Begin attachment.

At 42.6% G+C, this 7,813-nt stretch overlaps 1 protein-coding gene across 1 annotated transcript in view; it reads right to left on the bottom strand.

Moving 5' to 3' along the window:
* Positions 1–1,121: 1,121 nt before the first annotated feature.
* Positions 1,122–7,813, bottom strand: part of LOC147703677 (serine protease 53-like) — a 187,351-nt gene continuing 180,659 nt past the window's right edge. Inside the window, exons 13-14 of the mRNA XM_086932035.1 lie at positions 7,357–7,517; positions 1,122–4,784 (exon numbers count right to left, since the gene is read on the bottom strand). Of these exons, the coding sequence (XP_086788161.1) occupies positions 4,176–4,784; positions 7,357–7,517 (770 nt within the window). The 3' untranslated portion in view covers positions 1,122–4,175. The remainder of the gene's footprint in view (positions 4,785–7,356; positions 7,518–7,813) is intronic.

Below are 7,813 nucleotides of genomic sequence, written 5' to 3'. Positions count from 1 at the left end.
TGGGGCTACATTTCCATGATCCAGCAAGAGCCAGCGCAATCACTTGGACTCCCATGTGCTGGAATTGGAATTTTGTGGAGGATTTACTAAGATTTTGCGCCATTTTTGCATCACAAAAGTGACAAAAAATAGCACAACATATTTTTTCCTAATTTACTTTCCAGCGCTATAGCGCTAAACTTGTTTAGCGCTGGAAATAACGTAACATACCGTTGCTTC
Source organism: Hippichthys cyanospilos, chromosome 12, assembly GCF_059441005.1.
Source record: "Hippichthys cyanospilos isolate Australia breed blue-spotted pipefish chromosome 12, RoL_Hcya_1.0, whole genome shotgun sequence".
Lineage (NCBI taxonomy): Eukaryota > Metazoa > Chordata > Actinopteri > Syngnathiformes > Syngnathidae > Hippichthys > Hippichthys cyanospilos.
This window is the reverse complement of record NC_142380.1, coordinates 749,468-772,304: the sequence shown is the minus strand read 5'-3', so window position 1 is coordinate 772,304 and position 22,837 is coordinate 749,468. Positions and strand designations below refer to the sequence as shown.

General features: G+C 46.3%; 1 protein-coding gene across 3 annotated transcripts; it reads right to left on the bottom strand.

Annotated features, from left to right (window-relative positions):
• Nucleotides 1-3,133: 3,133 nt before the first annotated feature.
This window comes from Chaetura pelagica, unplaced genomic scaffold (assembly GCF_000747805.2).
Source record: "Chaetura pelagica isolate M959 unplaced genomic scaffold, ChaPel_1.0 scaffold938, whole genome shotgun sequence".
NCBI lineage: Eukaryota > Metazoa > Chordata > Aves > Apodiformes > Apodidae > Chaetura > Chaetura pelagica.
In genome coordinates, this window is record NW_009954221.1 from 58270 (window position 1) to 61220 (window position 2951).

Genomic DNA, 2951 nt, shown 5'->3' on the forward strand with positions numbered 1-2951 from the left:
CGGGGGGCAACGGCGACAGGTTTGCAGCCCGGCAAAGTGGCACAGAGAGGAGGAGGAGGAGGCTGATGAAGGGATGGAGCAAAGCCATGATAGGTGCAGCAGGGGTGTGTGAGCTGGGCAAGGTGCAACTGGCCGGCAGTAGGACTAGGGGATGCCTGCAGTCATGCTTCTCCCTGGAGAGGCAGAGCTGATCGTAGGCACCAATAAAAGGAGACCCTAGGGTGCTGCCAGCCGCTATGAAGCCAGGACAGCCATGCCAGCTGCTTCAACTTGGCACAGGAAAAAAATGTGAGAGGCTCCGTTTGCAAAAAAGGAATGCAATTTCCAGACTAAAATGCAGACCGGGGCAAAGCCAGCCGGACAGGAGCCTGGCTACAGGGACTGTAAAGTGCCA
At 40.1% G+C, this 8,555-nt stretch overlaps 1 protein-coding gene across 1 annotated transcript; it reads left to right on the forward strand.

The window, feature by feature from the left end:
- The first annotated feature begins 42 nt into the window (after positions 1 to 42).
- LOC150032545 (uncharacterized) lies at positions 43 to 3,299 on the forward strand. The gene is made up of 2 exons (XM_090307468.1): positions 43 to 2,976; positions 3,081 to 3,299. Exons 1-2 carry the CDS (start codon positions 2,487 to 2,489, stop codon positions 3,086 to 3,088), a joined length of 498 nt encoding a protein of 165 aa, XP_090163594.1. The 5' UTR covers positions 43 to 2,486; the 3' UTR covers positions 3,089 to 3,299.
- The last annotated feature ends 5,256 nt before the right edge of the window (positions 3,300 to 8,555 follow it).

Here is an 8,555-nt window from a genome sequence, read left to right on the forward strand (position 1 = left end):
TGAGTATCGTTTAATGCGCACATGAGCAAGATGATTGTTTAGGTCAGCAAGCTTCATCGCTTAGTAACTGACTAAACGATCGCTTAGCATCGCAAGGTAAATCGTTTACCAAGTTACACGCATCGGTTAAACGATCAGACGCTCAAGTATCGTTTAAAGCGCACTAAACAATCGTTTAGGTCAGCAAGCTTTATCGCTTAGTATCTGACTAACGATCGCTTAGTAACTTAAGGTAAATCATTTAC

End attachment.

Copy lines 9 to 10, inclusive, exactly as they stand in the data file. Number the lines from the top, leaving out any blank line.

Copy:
Lineage (NCBI taxonomy): Eukaryota > Metazoa > Chordata > Actinopteri > Syngnathiformes > Syngnathidae > Hippichthys > Hippichthys cyanospilos.
This window is the reverse complement of record NC_142380.1, coordinates 749,468-772,304: the sequence shown is the minus strand read 5'-3', so window position 1 is coordinate 772,304 and position 22,837 is coordinate 749,468. Positions and strand designations below refer to the sequence as shown.